He sold out after dropping $2M into the place.

A woman who bought one of my locations now has 15 cafes, she was a movie producer in Israel, she isn't making money but keeps expanding, I've seen that play out before, they believe if they can just get to a critical mass they will begin to make a profit, it doesn't work.

A guy I met told me he had a sourdough bakery in western MA, made nice bread and kept expanding but in the end couldn't make his loan payments, the bank called the loan in and that was that, he was an experienced baker. What he failed to see was the bigger volume of accounts meant he needed more vans, delivery drivers etc etc. But then he needed more volume to pay for the vans and drivers, in the end the balloon popped.

My brother worked for a woman who made great bread from home, everyone told her she should open a bakery, her husband is a doctor so they had cash, 4 years and $250K later she offered to sell it to my brother for $40K , he declined. It wasn't making money and never would, its gone now.

After that he worked for 5 lawyers who thought it would be a great idea to open a big gourmet food mkt and bakery.
They're going broke, hope they sell it.

My last job before I retired was a chinese woman who came to America on the chinese olympic gymnast team, she didn't go back.
I told her to de-emphasize the bakery side and push hard into the cafe business, it worked out good, I was working 4 hrs a day .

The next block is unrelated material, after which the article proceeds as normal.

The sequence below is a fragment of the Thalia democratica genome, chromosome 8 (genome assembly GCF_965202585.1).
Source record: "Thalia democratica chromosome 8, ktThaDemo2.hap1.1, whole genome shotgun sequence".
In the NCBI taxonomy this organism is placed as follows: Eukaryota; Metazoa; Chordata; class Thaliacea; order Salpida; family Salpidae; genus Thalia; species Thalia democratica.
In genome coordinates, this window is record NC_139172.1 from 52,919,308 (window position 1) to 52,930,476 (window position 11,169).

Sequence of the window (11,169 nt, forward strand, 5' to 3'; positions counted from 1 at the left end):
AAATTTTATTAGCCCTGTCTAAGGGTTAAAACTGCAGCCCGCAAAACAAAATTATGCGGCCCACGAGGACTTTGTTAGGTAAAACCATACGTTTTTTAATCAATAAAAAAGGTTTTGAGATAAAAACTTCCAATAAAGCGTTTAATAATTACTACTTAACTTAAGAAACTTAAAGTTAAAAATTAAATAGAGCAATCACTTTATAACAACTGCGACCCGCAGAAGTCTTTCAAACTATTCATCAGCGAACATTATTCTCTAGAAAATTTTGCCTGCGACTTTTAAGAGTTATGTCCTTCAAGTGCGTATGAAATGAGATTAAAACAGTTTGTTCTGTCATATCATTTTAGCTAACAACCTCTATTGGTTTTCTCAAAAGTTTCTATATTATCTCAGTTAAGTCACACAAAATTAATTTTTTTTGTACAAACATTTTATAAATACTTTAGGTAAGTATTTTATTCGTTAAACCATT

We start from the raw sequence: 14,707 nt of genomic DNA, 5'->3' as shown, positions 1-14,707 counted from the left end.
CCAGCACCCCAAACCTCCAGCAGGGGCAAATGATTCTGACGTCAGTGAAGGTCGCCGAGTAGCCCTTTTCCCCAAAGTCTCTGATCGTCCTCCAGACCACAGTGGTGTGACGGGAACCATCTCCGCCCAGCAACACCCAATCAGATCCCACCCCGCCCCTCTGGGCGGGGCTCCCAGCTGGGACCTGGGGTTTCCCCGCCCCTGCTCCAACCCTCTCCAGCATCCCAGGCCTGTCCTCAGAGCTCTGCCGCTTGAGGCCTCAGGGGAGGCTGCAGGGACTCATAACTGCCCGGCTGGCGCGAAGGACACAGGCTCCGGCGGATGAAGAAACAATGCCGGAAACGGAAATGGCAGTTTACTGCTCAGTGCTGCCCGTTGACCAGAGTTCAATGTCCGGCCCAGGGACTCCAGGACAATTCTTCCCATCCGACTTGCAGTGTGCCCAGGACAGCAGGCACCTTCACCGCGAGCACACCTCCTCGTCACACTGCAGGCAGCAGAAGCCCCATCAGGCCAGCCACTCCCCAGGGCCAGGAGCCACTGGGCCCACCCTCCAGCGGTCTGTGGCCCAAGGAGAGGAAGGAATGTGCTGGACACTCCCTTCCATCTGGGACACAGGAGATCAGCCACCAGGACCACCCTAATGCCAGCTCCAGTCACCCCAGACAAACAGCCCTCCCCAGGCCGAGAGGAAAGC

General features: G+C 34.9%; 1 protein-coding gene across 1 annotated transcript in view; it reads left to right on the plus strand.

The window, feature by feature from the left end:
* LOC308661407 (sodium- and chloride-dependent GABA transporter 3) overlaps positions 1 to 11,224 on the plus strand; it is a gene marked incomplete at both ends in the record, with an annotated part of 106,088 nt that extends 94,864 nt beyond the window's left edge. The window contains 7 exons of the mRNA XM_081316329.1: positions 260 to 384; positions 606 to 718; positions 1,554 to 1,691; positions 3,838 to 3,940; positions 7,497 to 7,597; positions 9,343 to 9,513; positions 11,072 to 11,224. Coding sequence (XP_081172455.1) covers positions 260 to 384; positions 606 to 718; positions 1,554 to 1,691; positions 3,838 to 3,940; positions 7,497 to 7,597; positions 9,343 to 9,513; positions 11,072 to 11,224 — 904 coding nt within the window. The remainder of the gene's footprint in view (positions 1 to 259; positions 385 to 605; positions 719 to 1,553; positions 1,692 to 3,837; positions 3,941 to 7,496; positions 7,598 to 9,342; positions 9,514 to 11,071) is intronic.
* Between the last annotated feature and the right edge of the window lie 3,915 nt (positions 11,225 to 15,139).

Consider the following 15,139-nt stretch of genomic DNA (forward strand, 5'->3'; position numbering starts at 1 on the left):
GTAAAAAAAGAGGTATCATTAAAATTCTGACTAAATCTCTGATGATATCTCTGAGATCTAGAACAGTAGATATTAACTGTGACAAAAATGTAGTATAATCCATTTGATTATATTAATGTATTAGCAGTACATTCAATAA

I taught her to make croissants and we sourced suppliers for wholesale brownies etc.

5 yrs ago I was pastry chef for a place that was opened by a rwandan who imported fair trade coffee beans from Rwanda, his lease was $25K a month rent. My formula for rent is it should be 10% of gross sales, there was no way he could do $250K a month selling cups of coffee and muffins. I left to work at the Hilton ( just to get health Ins) , he ended up shutting down. Nice man but he really had no business signing a lease like that, it was doomed. It was in Union square NYC and a typical NYC rent.

These are some typical examples, I know lots of them, they all end up the same.
But if you sell cakes from home, thats another kettle of fish, theres a lot of money in doing that.